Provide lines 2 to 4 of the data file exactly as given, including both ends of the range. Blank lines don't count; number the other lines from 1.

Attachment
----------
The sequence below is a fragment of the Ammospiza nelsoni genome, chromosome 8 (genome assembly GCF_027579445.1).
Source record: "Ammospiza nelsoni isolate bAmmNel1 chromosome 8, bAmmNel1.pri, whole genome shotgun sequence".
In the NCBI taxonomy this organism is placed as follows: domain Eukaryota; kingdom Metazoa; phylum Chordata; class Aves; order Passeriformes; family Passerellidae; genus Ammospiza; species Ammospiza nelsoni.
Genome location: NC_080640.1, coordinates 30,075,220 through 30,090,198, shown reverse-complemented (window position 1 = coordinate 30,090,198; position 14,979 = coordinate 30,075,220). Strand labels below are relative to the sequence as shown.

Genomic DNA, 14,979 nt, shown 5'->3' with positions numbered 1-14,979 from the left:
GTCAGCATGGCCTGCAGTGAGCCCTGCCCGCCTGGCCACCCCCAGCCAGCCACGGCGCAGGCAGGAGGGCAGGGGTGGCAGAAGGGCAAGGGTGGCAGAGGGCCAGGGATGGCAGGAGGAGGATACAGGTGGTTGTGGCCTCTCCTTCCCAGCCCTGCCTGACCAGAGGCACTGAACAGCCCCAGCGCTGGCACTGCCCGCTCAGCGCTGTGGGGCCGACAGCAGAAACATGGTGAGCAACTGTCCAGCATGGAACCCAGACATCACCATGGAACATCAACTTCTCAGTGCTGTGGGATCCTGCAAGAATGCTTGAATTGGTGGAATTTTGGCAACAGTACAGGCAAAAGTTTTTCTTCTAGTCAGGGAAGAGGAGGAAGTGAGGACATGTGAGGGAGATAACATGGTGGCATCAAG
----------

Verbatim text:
Source record: "Ammospiza nelsoni isolate bAmmNel1 chromosome 8, bAmmNel1.pri, whole genome shotgun sequence".
In the NCBI taxonomy this organism is placed as follows: domain Eukaryota; kingdom Metazoa; phylum Chordata; class Aves; order Passeriformes; family Passerellidae; genus Ammospiza; species Ammospiza nelsoni.
Genome location: NC_080640.1, coordinates 30,075,220 through 30,090,198, shown reverse-complemented (window position 1 = coordinate 30,090,198; position 14,979 = coordinate 30,075,220). Strand labels below are relative to the sequence as shown.